When our oldest child was born, my mom gave us money to have our apartment cleaned twice a month. This luxury had a surprising side-effect. In addition to having a regularly clean home, the bickering between us over the state of the bathroom or kitchen went away completely. Suffice it to say that in 22 years of parenthood, somehow, we’ve managed to squeeze funds for housekeeping into our budget.
Then the pandemic hit.
For the last three months, the task of housekeeping has again been ours. My husband agreed to handle the bathrooms. I took on the rest. In addition to vacuuming up dog and cat hair seemingly daily, suddenly I’ve found myself dusting, mopping and wiping “dog nose” off the windows with the best views of squirrels.
Cleaning my house actually makes me happy?
Though this bimonthly project requires a lot of time, I’ve found that caring for my belongings and my home makes me happy.
The first time I did the job, I did as much cleaning out as cleaning. In addition to doubling the pile of donations in our attic, I found little treasures I’d completely forgotten about. But it’s not just these discoveries that make me happy. Regularly touching and caring for the items that we’ve chosen to fill our home is a pleasure.
I think of my sister when I wipe the ceramic tureen she gave me the year we were married. Cleaning the radiator covers in the dining room is a trip down memory lane as I rearrange dozens of family photos. I especially love dusting the game of marbles I gave my husband years ago, rolling the cold, blown-glass balls around in my hands.
I realize now that I hadn’t really seen any of these things for years. They had faded into the background of life. Caring for them has required me to pay attention to them. That loving attention has rekindled the little spark of joy each of these things brings me.
“Housekeeping” is part of yoga philosophy
In yoga philosophy the first of five practices that support our intention to live a spiritual life (niyamas) is purity (sauca). Even 2500 years ago when these practices were codified, our ancient yoga teachers seemed to know something I had forgotten, at least in my home – that when you take care of the world around you, keeping it clean and orderly, you are also taking care of your inner landscape.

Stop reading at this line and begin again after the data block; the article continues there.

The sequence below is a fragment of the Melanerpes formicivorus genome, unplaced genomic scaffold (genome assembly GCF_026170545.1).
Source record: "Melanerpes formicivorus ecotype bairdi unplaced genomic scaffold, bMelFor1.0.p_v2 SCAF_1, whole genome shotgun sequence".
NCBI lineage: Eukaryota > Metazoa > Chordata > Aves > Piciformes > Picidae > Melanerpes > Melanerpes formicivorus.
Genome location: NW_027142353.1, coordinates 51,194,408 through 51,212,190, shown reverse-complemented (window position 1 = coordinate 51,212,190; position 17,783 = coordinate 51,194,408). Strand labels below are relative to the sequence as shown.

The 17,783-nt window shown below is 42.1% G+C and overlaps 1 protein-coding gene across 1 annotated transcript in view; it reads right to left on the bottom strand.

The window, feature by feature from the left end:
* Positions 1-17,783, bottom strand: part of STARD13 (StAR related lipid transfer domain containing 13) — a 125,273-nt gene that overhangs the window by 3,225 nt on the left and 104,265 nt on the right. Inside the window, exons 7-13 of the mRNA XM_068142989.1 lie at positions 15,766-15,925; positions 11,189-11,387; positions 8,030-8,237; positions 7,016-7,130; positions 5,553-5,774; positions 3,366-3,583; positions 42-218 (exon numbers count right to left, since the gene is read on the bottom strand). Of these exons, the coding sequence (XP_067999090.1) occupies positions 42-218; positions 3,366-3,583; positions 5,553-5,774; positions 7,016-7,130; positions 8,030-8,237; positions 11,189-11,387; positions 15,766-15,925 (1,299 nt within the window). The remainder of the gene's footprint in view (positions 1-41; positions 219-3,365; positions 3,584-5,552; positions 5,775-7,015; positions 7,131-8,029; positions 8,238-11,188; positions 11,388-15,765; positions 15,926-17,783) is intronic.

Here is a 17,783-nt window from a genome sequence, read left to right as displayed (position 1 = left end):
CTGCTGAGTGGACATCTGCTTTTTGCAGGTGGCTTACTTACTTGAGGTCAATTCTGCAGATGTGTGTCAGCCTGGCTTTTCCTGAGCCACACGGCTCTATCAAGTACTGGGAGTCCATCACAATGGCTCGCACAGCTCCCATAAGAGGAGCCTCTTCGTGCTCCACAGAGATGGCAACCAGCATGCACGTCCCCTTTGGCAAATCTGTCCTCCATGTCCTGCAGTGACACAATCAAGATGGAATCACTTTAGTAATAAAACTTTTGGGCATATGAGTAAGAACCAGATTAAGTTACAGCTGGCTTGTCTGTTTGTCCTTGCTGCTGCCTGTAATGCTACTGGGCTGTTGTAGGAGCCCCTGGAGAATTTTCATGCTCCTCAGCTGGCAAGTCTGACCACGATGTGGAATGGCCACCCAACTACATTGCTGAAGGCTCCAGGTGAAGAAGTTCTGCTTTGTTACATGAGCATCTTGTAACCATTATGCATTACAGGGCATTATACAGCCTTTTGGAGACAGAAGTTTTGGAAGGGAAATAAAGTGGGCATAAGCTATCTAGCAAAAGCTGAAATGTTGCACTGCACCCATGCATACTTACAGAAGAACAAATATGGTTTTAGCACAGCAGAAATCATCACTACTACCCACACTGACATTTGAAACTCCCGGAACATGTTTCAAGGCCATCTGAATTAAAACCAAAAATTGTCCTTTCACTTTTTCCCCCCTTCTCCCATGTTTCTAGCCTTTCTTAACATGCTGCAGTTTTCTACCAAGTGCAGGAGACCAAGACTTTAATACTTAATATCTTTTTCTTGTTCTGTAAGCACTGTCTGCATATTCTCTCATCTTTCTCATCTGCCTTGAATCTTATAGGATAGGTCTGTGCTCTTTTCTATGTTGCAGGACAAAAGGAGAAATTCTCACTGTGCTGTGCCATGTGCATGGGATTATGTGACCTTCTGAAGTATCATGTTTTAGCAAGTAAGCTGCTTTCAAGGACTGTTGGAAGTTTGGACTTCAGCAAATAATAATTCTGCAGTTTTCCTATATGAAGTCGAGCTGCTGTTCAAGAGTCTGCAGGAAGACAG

While our cleaning lady had been doing a fine job of keeping our home clean for us (I will confess that I really miss that goose-bumpy moment of walking into a spic-and-span house), her work did not bring me the same sense of peace and contentment that doing the job myself does.
Yoga always flows from the outside in
When I teach the concept of sauca in my yoga philosophy classes, the discussion always starts with the obvious – picking up litter on campus, cleaning the dishes left in the sink by roommates, imposing order on a messy desk.
It doesn’t take long, however, for my students to begin to discuss the ways these little outward acts of cleanliness or purity make them feel. Many report that straightening up relieves feelings of anxiety and stress. That it is easier to sleep in a clean bedroom. That they feel content and even a little proud when their homes look good.
Inevitably, someone mentions that they feel just as good when they take care of themselves in the same way that we’re talking about caring for our surroundings. A healthy diet, drinking more water and less alcohol, getting enough rest, exercising regularly, even (and they might be saying this just for me) doing yoga each week, leaves them feeling brighter, sharper, and more energetic.
Yoga’s gifts also flow from us to others
Despite the treasure trove of benefits that is ours when we practice sauca, by this point in the semester my students know enough to know that yoga never limits its benefits to its practitioners. Practicing yoga philosophy always changes the way we are existing in and impacting our communities – whether your apartment, school, town, or world.
The practice of sauca is no different. As we create habits of taking loving care of the world around us and of ourselves – body, mind and spirit – we almost immediately begin to notice that we are being more loving and generous in how we care for others.
These gestures can be quite small – as in doing your roommate’s dishes. But they also happen on a somewhat grander scale – spending an entire day cleaning up the park you love or volunteering to help your congressperson to spread the word about climate change.
“Just do it.”
The point is that you are doing something. Yoga teaches us that its not enough to read about, think about and talk about its lessons. You’ve got to do it. And, when you do something – no matter how small, it takes no time at all for you to feel good.
While I suspect our cleaning lady will be returning in a few weeks, I will not soon forget what I learned in our time without her. Having the time to embrace such a tangible practice of sauca has been a powerful reminder that, like any act of heartfelt generosity, actively taking care of the world around us is also an act of self-care.
Interested in yoga philosophy? Perhaps this summer is your time to explore it more deeply. Check out my online, self-paced Yoga Philosophy Master Class.